As I was having some difficulties acculturating back into Japanese life and encountering these views from my colleagues, I began to ask questions about the very core ideas of occupational therapy especially in terms of its relevance and its power to enact a positive difference in the lives of all people. I saw immediately that there was a need to critically evaluate the core ideas of occupational therapy from a cross-cultural perspective. When we take some ideas that were born and celebrated in the Western world, like independence, individualism, and self-determinism as examples, we can take for granted that these are norms to lead a healthy and well life. What happens when you then take these culture-bound ideas into a Japanese context that has been described as a society that is based on collectivism? What I mean by that is that Japanese people grow up learning the world around them from their parents, their teachers, and everyone else, instead of the person or self. Japanese culture focuses on relationships with all of the people around us. In other words, collectives, or groups, are much more important or just as important as the self.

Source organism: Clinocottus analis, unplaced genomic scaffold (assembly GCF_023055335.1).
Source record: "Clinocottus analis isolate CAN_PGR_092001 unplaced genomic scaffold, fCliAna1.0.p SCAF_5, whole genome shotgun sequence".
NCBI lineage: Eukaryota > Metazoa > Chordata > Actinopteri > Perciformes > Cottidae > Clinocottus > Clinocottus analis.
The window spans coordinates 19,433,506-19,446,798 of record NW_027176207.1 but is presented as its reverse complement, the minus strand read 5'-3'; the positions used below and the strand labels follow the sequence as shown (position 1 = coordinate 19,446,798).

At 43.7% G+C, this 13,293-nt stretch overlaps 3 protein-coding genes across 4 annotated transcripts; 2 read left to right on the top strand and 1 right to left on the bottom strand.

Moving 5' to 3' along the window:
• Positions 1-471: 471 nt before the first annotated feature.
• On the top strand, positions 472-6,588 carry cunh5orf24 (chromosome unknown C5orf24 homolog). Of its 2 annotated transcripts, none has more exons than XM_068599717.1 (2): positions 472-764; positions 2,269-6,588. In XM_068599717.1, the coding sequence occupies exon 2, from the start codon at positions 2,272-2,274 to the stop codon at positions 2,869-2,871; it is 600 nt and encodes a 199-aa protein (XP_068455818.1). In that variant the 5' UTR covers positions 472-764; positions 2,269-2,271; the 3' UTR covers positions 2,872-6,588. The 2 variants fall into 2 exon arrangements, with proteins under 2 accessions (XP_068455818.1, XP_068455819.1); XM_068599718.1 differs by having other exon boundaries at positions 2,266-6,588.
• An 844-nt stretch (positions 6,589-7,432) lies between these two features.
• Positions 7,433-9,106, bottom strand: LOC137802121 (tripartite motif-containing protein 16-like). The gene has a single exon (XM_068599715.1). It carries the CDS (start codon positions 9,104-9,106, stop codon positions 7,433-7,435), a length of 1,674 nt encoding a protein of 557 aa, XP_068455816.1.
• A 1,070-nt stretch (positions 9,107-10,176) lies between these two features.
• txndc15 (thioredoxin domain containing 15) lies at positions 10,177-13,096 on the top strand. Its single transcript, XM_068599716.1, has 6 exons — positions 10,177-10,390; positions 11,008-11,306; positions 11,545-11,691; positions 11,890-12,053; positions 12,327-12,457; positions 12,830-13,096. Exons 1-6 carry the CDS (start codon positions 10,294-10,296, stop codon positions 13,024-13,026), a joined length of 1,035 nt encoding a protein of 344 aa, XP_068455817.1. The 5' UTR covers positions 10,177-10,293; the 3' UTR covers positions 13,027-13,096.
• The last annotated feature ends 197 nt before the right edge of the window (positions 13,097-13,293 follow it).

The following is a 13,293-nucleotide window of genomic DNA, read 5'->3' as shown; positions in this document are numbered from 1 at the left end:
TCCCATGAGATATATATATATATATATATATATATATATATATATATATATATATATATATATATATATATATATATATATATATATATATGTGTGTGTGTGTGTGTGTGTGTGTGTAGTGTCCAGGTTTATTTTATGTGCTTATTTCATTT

How can we take these theories around self-efficacy, personal causation, and the meaning "doing" (occupation) and apply it to this context? I recognized early on, along with my Japanese peers, that the models that I was importing looked very exotic to the Japanese students and had very little connection with the day-to-day norms and views of wellbeing in everyday life.

2. Let's go back to the fundamental question. Can you describe how the model was formulated?

I saw the need to develop a new model of occupational therapy. I believe that it is imperative that occupational therapists continue to build models instead of assuming that there is one model that is universal in its application. There is a need for many different models that can be applied to very different and specific cultural settings, locations, and conditions.